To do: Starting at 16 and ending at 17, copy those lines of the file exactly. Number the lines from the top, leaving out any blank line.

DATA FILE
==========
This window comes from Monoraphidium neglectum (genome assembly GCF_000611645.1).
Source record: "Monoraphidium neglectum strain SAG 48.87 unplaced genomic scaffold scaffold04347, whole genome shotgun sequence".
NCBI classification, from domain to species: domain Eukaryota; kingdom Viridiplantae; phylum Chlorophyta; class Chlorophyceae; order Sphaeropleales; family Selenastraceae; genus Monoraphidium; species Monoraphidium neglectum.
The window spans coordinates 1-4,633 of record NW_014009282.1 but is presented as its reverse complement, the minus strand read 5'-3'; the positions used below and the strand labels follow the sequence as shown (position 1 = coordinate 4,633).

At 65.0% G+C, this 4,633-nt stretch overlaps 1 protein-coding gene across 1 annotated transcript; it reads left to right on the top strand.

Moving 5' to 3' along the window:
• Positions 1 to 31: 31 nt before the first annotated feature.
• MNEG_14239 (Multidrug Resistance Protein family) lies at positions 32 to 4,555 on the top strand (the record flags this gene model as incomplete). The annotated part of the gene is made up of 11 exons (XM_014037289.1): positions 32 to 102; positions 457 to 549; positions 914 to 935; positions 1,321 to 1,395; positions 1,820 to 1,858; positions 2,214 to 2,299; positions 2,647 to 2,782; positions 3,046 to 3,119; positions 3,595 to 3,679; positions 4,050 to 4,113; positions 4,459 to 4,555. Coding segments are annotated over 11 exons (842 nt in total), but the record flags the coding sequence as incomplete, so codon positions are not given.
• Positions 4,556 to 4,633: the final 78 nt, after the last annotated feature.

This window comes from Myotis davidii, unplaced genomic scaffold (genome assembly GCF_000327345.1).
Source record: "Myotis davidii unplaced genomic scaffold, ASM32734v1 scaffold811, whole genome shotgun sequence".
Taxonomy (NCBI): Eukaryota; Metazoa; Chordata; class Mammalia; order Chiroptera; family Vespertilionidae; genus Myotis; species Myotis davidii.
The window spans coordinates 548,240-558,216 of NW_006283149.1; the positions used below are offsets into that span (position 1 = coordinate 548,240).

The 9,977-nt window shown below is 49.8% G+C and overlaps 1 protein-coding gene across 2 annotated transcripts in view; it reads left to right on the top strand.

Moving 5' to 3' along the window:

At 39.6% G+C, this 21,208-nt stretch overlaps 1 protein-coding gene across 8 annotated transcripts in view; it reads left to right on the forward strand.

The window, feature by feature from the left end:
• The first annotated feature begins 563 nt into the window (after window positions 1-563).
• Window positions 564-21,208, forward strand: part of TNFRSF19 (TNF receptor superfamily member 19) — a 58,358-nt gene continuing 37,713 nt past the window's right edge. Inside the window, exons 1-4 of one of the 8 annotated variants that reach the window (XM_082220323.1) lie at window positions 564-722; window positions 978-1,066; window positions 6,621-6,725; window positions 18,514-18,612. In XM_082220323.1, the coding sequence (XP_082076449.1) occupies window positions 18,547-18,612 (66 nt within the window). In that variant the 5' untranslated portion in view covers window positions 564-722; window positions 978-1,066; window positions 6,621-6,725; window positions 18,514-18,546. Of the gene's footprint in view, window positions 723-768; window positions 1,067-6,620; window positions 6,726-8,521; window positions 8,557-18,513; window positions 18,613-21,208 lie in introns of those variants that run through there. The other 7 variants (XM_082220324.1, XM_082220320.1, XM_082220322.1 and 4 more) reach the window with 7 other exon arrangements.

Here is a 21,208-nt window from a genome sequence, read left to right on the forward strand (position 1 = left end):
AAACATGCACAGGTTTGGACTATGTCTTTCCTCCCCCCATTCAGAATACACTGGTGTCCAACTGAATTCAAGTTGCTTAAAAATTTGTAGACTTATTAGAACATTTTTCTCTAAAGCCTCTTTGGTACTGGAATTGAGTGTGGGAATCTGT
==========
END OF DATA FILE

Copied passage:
At 39.6% G+C, this 21,208-nt stretch overlaps 1 protein-coding gene across 8 annotated transcripts in view; it reads left to right on the forward strand.

The window, feature by feature from the left end: